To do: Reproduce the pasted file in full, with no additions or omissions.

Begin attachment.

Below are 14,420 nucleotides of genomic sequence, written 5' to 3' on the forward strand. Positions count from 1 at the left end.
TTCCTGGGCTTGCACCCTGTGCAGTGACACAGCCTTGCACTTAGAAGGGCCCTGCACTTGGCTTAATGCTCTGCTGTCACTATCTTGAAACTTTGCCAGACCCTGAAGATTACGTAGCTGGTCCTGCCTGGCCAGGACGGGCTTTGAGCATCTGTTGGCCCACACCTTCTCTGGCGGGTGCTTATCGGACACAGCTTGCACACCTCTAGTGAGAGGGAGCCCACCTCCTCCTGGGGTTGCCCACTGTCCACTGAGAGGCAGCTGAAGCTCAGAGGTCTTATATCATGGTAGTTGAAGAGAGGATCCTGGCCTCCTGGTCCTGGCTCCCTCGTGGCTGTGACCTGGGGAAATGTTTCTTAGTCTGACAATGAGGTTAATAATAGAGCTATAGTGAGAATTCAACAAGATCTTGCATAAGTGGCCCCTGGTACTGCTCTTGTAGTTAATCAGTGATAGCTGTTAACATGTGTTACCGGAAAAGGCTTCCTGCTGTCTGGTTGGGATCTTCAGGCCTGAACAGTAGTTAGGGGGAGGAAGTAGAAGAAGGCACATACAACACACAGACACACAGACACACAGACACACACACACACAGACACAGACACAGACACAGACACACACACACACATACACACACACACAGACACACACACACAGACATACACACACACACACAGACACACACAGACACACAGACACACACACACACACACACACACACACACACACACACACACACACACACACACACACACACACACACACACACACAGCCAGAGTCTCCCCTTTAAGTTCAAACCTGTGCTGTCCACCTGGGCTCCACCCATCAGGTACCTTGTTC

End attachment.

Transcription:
Below are 14,420 nucleotides of genomic sequence, written 5' to 3' on the forward strand. Positions count from 1 at the left end.
TTCCTGGGCTTGCACCCTGTGCAGTGACACAGCCTTGCACTTAGAAGGGCCCTGCACTTGGCTTAATGCTCTGCTGTCACTATCTTGAAACTTTGCCAGACCCTGAAGATTACGTAGCTGGTCCTGCCTGGCCAGGACGGGCTTTGAGCATCTGTTGGCCCACACCTTCTCTGGCGGGTGCTTATCGGACACAGCTTGCACACCTCTAGTGAGAGGGAGCCCACCTCCTCCTGGGGTTGCCCACTGTCCACTGAGAGGCAGCTGAAGCTCAGAGGTCTTATATCATGGTAGTTGAAGAGAGGATCCTGGCCTCCTGGTCCTGGCTCCCTCGTGGCTGTGACCTGGGGAAATGTTTCTTAGTCTGACAATGAGGTTAATAATAGAGCTATAGTGAGAATTCAACAAGATCTTGCATAAGTGGCCCCTGGTACTGCTCTTGTAGTTAATCAGTGATAGCTGTTAACATGTGTTACCGGAAAAGGCTTCCTGCTGTCTGGTTGGGATCTTCAGGCCTGAACAGTAGTTAGGGGGAGGAAGTAGAAGAAGGCACATACAACACACAGACACACAGACACACAGACACACACACACACAGACACAGACACAGACACAGACACACACACACACATACACACACACACAGACACACACACACAGACATACACACACACACACAGACACACACAGACACACAGACACACACACACACACACACACACACACACACACACACACACACACACACACACACACACACACACACACACACACAGCCAGAGTCTCCCCTTTAAGTTCAAACCTGTGCTGTCCACCTGGGCTCCACCCATCAGGTACCTTGTTC